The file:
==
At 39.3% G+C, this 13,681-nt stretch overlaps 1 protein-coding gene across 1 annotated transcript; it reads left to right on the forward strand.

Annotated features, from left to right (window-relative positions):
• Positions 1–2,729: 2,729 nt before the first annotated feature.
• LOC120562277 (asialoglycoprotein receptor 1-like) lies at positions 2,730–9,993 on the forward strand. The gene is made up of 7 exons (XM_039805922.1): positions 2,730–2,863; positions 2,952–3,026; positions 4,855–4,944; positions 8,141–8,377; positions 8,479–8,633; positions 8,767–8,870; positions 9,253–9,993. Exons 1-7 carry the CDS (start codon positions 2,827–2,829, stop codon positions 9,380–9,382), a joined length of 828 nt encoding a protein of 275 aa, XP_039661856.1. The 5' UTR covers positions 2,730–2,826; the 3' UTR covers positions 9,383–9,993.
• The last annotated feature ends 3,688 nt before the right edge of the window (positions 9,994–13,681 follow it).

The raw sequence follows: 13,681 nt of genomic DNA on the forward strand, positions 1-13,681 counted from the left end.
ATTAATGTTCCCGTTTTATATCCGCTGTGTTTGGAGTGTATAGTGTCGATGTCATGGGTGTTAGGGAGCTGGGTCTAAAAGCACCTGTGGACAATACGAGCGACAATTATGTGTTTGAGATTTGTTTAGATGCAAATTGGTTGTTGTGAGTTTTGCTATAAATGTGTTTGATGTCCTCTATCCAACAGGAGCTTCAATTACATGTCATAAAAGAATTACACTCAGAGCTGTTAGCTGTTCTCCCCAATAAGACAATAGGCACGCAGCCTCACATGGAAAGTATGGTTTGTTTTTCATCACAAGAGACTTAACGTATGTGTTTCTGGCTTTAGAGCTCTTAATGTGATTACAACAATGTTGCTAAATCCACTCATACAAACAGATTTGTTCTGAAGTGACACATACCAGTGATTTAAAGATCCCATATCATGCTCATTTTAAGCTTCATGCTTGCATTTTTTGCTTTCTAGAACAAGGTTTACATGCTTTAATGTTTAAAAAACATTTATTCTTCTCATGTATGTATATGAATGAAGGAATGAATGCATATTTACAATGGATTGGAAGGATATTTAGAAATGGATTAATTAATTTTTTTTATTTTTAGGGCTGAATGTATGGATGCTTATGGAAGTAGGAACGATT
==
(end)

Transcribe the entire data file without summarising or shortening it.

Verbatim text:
At 39.3% G+C, this 13,681-nt stretch overlaps 1 protein-coding gene across 1 annotated transcript; it reads left to right on the forward strand.

Annotated features, from left to right (window-relative positions):
• Positions 1–2,729: 2,729 nt before the first annotated feature.
• LOC120562277 (asialoglycoprotein receptor 1-like) lies at positions 2,730–9,993 on the forward strand. The gene is made up of 7 exons (XM_039805922.1): positions 2,730–2,863; positions 2,952–3,026; positions 4,855–4,944; positions 8,141–8,377; positions 8,479–8,633; positions 8,767–8,870; positions 9,253–9,993. Exons 1-7 carry the CDS (start codon positions 2,827–2,829, stop codon positions 9,380–9,382), a joined length of 828 nt encoding a protein of 275 aa, XP_039661856.1. The 5' UTR covers positions 2,730–2,826; the 3' UTR covers positions 9,383–9,993.
• The last annotated feature ends 3,688 nt before the right edge of the window (positions 9,994–13,681 follow it).

The raw sequence follows: 13,681 nt of genomic DNA on the forward strand, positions 1-13,681 counted from the left end.
ATTAATGTTCCCGTTTTATATCCGCTGTGTTTGGAGTGTATAGTGTCGATGTCATGGGTGTTAGGGAGCTGGGTCTAAAAGCACCTGTGGACAATACGAGCGACAATTATGTGTTTGAGATTTGTTTAGATGCAAATTGGTTGTTGTGAGTTTTGCTATAAATGTGTTTGATGTCCTCTATCCAACAGGAGCTTCAATTACATGTCATAAAAGAATTACACTCAGAGCTGTTAGCTGTTCTCCCCAATAAGACAATAGGCACGCAGCCTCACATGGAAAGTATGGTTTGTTTTTCATCACAAGAGACTTAACGTATGTGTTTCTGGCTTTAGAGCTCTTAATGTGATTACAACAATGTTGCTAAATCCACTCATACAAACAGATTTGTTCTGAAGTGACACATACCAGTGATTTAAAGATCCCATATCATGCTCATTTTAAGCTTCATGCTTGCATTTTTTGCTTTCTAGAACAAGGTTTACATGCTTTAATGTTTAAAAAACATTTATTCTTCTCATGTATGTATATGAATGAAGGAATGAATGCATATTTACAATGGATTGGAAGGATATTTAGAAATGGATTAATTAATTTTTTTTATTTTTAGGGCTGAATGTATGGATGCTTATGGAAGTAGGAACGATT